Monday, January 20, 2014

Julia Child's "revelation" cucumbers

From Julia Child's French Chef Cookbook, where they are called Concombres persilles, ou a la creme -- parslied or creamed cucumbers. Why not both, I ask? These, I presume, are what Amy Adams as Julie Powell spears with a fork in Julie and Julia, as she raves, "these cucumbers are a revelation." The French Chef Cookbook is not the same as Mastering the Art of French Cooking, but it is drawn from the television show which had its origins in Mastering, which in turn of course inspired Powell's blog and the movie.

But we move on to deliciousness. It's perfectly simple. Think French, and pour on the cream.

To begin, peel 6 cucumbers, cut them in half lengthwise, and scoop out the seeds with a spoon. (I used only 3 very large cucumbers, reasoning that perhaps the vegetable was grown and harvested smaller in Julia's day, and so today's three equals yesterday's six. We are after all talking about the produce of 50 years ago. The recipe seemed to come out fine.)

Cut the cucumbers into lengthwise strips, and then cut the strips into short pieces. Toss them in a bowl with 2 Tbsp wine vinegar (I used white wine), 1 and 1/2 tsp salt, and a dash of sugar. Let them stand 20 minutes. Drain and dry on paper towels.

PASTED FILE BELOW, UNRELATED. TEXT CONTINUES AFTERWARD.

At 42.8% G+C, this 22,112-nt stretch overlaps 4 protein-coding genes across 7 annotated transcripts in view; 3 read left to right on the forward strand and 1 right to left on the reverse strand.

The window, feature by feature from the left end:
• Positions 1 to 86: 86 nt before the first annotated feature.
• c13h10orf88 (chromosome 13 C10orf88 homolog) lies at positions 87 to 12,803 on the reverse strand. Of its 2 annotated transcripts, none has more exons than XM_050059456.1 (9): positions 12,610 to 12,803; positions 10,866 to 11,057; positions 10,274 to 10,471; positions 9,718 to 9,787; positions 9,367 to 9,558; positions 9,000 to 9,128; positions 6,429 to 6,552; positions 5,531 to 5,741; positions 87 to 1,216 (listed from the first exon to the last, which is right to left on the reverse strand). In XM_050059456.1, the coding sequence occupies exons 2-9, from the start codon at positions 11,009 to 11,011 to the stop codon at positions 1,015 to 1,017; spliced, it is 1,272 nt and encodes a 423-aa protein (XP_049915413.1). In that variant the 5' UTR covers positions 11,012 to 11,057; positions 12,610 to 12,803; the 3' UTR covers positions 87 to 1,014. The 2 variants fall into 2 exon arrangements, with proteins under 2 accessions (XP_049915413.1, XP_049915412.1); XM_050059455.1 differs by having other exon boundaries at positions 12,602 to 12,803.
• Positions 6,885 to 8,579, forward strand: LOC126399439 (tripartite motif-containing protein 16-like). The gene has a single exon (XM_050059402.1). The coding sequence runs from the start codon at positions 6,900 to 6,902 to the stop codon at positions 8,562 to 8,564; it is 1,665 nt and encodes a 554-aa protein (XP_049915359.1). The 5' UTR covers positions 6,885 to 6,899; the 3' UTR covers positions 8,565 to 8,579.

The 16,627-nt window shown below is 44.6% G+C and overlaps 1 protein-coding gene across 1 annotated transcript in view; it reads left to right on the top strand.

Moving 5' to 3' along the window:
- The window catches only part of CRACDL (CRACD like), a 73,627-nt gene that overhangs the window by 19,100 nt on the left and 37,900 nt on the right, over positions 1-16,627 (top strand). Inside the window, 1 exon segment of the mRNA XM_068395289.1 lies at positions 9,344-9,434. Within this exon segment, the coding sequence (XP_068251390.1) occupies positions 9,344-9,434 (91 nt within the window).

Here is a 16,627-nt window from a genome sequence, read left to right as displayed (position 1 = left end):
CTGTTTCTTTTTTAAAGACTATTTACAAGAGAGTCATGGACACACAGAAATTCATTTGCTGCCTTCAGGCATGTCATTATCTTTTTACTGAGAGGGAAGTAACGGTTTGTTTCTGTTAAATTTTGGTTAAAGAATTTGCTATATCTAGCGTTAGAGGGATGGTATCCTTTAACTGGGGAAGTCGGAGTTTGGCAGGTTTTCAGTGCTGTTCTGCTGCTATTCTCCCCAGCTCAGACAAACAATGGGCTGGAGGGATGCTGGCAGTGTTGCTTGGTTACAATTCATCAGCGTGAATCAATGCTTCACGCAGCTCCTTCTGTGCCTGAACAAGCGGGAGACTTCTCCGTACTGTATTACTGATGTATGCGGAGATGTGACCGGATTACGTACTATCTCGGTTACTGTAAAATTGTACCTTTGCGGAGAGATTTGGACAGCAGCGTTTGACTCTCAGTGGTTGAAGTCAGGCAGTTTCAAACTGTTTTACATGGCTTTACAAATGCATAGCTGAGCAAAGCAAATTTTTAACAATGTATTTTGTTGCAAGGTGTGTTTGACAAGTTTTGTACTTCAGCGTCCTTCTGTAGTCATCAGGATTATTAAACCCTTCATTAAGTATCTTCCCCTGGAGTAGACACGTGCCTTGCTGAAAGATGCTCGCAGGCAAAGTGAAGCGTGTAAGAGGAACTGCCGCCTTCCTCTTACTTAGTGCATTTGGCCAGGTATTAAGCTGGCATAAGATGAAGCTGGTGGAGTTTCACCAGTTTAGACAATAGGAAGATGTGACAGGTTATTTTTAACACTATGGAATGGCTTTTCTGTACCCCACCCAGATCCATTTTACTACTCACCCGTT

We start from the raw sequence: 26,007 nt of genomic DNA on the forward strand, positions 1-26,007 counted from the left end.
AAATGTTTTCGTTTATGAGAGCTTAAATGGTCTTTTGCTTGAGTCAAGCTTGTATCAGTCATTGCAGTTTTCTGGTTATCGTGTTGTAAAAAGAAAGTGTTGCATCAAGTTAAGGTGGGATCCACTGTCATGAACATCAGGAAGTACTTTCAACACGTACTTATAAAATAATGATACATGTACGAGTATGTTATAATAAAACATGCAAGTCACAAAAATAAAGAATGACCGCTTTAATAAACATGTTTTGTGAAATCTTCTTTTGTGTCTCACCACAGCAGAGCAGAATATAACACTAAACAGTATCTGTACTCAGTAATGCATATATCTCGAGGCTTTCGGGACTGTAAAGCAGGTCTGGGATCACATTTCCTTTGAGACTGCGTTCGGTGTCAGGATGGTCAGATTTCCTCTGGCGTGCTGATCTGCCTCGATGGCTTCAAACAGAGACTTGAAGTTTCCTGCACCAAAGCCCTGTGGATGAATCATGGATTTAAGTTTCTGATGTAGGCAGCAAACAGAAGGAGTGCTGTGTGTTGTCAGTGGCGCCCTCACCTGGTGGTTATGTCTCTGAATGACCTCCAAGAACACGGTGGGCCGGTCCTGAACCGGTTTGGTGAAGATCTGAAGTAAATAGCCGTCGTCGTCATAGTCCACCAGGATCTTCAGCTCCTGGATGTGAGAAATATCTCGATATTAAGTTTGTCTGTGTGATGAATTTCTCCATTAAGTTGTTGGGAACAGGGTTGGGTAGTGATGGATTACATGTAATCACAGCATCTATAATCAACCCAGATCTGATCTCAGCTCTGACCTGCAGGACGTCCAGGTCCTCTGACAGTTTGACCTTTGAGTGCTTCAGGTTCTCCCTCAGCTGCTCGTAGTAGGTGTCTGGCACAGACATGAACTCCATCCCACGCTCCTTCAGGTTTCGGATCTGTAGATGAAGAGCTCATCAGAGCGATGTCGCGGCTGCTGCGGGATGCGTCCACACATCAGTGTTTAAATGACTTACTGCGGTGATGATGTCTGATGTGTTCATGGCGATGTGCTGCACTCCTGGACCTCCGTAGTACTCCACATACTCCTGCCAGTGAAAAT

In a large heavy skillet, heat 2 to 3 Tbsp butter. Add the cucumbers and 2 Tbsp minced shallots or scallions -- I used yellow onions, which also seemed fine. Cook everything slowly, tossing frequently, until the cucumbers are "tenderly crisp but not browned."

Meanwhile, simmer 1 cup of heavy cream in a small pan, reducing it by about half. Mince 3 Tbsp parsley.

"Just before serving, toss the cucumbers with the cream and parsley. Turn into a hot dish."

And spear with a fork, and eat, and exclaim. These cucumbers are a revelation. If you want to see Julia herself prepare them, look up her old 1960s-era television show; this recipe, along with a few more for garlic mashed potatoes and a turnip and onion casserole, is a part of the sixty-ninth show, "Vegetables for the birds."

The accompanying wine -- a rich buttery chardonnay, perhaps? Better, a delicious sweet riesling? Your choice. 

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